In March of 2022, new Iowa tax reform was signed into law that will do away with Iowa’s complex income tax brackets and apply a flat tax. In addition to that change, there is also drastic reduction in tax rates on retirees with the exclusion of IRAs, pensions, and annuities from taxable income in the state of Iowa.
Below is a recording and transcript for a webinar we held in May of 2022 covering the details of this new law:
What received the most headlines is the changes to the state’s income tax rates.
Eventually, the state will move to a flat tax and do away with the current tax brackets. But, it’s a multi-year process to get there. Under this law Iowa’s tax brackets are going to be changing in 2023, 2024, 2025 and then finally one more time in 2026.
So what do these upcoming changes look like?
To start, here are the 2022 income tax brackets for Iowa:
And worth noting that these brackets applied to married or single filers. It’s a little busy with 9 total brackets, with rates ranging from .3% all the way to 8.53%.
And it was really that top tax bracket that got a lot of attention. The 8.53% rate left Iowa with the 9th highest state tax rate in the country. But maybe worse, this high tax rate applied to a much lower income than most states. You can see that even a married couple with income of $78,000 was taxed at 8.53%.
This made a married household with $78,500 income in Iowa actually have a higher top tax rate than a household with similar income in California or New York. Those states have higher top maximum tax rates, but you need income of hundreds of thousands of dollars to reach it.
So that was one item this tax bill was made to address.
And the first round of changes are set to go into effect next year in 2023.
Iowa will get different tax brackets for married and single filers, which is a big change.
And in addition to that, you can see that the tax brackets are going to become much more simplified – down to just 4 brackets.
And Iowan’s will be subject to a lower top tax rate of just 6% instead of 8 and a half percent.
For married households, you need a lot more income to get to that top rate – $150,000 now, double what was required before.
All of these brackets that we’ll be looking at are tied to inflation. So in 2023 this top bracket will not be exactly $150,000 when 2023 gets here, but something higher after this year’s inflation adjustment gets made, which might be a significant jump.
What does this mean exactly? Well the numbers will depend of course on your specific income. But just for an example, a married household with $150,000 in taxable income in the state will save just under $3,000 in state taxes in 2023 compared to 2022.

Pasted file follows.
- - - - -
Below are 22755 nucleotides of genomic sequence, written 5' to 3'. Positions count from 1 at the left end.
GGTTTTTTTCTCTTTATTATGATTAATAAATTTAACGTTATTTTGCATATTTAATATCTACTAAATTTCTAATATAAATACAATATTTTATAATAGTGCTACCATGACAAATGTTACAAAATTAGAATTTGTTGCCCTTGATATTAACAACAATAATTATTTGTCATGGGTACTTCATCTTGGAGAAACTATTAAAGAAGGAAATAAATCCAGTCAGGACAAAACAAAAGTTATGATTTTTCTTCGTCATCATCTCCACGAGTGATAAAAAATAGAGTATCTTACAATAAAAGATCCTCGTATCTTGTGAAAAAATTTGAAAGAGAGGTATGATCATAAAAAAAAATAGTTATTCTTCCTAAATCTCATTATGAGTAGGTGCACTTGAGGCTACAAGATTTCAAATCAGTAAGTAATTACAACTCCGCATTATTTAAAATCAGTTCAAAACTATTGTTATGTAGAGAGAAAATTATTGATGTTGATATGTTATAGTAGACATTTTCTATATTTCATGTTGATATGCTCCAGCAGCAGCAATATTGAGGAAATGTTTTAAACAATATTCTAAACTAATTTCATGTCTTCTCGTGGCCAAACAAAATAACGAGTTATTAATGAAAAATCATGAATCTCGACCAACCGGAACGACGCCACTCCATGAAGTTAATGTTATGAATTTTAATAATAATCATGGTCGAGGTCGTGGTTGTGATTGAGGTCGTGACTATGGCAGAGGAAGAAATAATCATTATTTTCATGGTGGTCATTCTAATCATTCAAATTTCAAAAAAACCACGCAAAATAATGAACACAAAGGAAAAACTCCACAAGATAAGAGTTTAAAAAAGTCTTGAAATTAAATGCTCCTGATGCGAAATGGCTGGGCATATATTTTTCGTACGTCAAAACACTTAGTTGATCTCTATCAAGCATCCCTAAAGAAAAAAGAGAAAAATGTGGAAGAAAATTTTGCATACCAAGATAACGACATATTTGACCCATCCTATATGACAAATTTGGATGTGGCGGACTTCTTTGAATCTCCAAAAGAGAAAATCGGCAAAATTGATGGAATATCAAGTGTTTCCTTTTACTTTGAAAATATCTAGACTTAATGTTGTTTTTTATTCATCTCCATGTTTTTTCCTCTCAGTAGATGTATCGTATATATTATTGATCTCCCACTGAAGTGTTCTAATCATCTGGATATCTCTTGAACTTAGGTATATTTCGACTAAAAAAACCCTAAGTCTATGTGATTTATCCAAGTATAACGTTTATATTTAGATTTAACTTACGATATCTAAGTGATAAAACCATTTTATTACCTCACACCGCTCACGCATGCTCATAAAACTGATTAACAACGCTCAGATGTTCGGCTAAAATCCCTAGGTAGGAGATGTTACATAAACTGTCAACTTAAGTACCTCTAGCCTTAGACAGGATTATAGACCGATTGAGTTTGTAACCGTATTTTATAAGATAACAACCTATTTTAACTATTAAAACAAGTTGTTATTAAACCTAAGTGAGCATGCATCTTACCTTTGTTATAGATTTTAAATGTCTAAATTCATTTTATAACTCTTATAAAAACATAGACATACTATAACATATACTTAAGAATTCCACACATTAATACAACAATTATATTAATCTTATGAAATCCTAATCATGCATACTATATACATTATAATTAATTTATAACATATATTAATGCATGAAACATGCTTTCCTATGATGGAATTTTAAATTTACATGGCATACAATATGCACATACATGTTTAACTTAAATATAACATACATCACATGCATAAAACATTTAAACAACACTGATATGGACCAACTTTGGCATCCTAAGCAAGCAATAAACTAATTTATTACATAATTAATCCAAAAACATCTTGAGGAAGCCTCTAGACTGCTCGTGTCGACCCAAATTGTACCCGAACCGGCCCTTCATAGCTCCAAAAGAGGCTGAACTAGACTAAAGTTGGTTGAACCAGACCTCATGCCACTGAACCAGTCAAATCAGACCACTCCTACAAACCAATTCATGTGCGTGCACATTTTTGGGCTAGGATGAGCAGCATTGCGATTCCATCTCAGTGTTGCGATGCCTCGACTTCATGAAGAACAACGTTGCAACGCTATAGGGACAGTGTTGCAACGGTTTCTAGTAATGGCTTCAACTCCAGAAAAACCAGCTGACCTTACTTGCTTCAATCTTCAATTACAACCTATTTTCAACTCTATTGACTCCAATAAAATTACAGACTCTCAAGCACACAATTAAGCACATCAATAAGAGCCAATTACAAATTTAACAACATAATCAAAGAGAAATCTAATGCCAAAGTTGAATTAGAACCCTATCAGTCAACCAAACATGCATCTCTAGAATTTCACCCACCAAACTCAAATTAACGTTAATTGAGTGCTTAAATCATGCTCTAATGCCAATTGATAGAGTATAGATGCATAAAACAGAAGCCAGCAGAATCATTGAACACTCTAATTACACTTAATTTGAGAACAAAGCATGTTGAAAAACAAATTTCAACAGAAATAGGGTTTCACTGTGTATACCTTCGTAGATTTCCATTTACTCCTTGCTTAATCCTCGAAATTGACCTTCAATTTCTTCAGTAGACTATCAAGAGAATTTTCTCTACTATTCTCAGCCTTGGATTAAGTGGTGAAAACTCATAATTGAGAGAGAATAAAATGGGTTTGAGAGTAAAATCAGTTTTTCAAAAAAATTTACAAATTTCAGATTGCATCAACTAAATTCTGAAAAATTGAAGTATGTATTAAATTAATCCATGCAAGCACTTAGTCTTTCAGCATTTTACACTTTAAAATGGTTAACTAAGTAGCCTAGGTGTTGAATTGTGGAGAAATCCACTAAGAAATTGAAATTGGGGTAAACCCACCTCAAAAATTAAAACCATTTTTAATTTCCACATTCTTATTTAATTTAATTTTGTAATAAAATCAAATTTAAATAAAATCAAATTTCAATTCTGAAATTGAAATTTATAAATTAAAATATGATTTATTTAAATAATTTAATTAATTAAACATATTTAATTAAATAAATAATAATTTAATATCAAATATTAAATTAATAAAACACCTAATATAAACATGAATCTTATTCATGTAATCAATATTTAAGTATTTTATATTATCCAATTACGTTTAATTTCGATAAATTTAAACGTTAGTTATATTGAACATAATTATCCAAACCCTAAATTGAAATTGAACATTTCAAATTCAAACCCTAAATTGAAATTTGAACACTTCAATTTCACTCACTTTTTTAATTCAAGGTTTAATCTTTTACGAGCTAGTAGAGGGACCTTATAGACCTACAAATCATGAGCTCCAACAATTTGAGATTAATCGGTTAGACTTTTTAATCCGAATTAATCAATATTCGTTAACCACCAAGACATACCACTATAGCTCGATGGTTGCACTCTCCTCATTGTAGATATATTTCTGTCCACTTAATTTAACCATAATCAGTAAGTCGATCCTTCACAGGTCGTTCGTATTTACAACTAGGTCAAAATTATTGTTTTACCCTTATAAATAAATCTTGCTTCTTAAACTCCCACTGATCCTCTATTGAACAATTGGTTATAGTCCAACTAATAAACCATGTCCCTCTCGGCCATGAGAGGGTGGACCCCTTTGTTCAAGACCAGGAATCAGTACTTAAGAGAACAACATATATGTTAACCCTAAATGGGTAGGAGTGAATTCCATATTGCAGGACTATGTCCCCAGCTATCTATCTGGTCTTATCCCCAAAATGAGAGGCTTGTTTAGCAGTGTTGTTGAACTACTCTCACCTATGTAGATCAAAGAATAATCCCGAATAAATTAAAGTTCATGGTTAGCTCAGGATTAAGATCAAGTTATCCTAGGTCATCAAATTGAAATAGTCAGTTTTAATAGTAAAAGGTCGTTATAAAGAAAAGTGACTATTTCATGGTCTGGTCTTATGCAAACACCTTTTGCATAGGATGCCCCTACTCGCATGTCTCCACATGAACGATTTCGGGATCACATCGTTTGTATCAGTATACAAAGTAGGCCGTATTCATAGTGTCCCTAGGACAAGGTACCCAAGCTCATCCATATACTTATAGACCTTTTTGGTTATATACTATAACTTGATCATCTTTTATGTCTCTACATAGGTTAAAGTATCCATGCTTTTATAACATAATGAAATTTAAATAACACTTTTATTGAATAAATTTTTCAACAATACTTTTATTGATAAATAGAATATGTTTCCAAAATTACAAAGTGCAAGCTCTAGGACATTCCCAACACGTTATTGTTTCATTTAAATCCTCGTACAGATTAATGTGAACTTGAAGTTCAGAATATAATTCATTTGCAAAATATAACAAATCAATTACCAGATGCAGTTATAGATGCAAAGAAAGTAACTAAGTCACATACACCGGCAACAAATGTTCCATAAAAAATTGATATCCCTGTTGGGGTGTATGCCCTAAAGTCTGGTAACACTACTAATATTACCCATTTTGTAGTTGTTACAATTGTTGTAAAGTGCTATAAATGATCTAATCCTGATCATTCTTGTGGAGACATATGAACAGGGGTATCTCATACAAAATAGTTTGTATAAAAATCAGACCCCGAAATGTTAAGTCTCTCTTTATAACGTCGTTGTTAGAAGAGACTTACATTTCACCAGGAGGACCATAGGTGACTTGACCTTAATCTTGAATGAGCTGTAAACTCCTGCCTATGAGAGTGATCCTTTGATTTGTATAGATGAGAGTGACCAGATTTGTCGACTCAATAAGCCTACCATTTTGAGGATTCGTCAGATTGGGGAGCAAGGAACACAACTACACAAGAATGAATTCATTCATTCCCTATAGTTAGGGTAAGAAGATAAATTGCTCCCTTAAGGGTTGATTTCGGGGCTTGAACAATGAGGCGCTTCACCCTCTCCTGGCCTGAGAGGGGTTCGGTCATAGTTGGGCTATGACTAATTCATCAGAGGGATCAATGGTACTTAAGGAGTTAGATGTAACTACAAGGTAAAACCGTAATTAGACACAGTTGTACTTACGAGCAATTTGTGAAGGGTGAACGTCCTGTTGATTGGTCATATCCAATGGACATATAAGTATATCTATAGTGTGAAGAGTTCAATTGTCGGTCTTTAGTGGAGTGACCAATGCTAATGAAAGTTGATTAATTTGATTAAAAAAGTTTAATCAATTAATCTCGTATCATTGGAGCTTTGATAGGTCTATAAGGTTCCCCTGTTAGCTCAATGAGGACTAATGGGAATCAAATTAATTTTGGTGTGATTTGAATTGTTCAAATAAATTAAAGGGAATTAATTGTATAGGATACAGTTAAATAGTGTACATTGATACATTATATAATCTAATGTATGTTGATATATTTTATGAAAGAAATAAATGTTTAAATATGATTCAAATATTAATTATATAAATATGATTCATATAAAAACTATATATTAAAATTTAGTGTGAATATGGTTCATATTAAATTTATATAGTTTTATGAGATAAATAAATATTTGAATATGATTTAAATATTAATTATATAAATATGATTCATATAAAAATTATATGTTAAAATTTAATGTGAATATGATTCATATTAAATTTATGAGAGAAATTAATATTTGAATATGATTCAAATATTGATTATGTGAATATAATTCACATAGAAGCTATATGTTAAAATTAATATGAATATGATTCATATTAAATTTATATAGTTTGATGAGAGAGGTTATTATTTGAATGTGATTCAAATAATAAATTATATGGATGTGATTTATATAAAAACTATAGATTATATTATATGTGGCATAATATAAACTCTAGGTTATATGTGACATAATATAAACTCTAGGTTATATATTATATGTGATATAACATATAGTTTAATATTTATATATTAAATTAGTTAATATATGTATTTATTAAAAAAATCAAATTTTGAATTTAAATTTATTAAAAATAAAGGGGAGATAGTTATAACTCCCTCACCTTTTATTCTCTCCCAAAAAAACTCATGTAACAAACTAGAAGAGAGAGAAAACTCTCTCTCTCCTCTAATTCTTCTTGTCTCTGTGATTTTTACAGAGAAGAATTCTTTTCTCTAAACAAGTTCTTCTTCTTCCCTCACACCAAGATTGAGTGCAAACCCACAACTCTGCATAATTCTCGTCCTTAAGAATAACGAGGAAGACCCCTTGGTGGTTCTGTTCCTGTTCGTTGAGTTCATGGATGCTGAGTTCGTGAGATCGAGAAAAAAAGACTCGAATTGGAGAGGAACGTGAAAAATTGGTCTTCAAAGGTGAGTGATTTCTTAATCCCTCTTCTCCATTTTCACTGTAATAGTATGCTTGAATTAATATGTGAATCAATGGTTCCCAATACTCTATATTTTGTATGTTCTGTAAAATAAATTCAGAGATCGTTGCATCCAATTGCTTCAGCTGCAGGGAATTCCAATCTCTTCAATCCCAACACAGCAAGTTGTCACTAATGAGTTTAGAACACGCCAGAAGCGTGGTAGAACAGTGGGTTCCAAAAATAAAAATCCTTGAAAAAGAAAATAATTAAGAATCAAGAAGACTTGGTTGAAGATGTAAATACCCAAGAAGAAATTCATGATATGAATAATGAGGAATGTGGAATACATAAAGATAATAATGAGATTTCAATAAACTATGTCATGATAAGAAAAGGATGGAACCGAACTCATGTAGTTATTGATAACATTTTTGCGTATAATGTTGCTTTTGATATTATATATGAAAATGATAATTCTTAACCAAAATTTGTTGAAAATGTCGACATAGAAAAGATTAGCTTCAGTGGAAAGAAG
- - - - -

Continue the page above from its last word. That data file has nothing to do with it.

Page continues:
And that reduction in tax is just going to increase each year going forward.
Looking another year ahead now.
Looking at the 2024 tax brackets and you’ll see that the top bracket from the prior year is just cut off. So no more 6% bracket, now all that income fits into the next bracket down, or the 5.7% bracket in this case.
And I should say, these brackets and any in the next couple slides are for the married filing joint tax brackets. Single brackets are just half these income amounts. So the 4.4% tax bracket for single filers is from $0 in income to $6,000, for example.
Go ahead one more year to 2025, you see once again the top tax bracket from the prior year gets cut, and now we will be left with just 2 tax brackets.
Since the 2 remaining tax rates are pretty close, and the income level pretty low. Pretty much a 4.8% flat tax in 2025 for Iowans.
And then it gets us to 2026, when all that is left is a single tax bracket and the tax rate is cut further to 3.9%.
From 2026 on, whether you made $1 or a million dollars, it will have the same tax rate in Iowa.
So what do these years of changes look like for our example household?
Remember that in 2022 this household would have had a $10,700 state tax bill on their $150,000 in taxable income.
Now in 2026, that same income will see a $5,850 tax bill, close to cut in half.
So this seems like a pretty big change by itself. And for young working couples, it certainly is.
These tax brackets use to be just as big of a deal for retirees too, since retirement account and IRA distributions, pension, and annuity payments all used to be taxed at these same rates…
But there’s even bigger changes for retirees with this tax bill.
And that bigger change is that beginning in 2023 there will no taxes levied on what the bill calls “retirement income”.
What exactly is retirement income?
Then the fine print for this new law. In order to qualify for this 0% tax rate, you need to be 55 or older, or be disabled.
So for most retirees that we see in Iowa, this is going to drastically reduce you state tax liability. And for a lot of people they will have no state tax due.
Even with this new tax bill, what will still count as taxable income? And by that I just mean, what does get taxed at the rate in the tax brackets we just looked through?
Of course wage income. W-2, 1099 contractor works etc. This could include severance pay if you’ve accepted a voluntary severance offer.
What is applicable for when you actually retire and stop working:
So, still a few things that may contribute to some amount of taxable income. But the big change here is excluding 401(k) and IRAs along with pensions from state taxes. That’s a big one for most Iowans.
We went through the significant changes to the tax law. Now what are the planning opportunities with this new law?
One item we’ve been working on with a lot of clients recently is Roth conversion plans. The whole idea with Roth conversions is finding the trade off of paying taxes now, to avoid higher taxes in the future.
And with this new tax law, we’re in an interesting situation where we know future tax rates are reduced, and actually completely eliminated on the state level. So, its changed up the math a bit.
Just for example, say you are looking at doing a $50,000 Roth conversion in 2022, right now that would result in an additional $4,200 in state taxes due for a household already in the state’s top income bracket.
By delaying just a year, you can take advantage of the 0% tax rate on IRA distributions, and pay no state tax at all.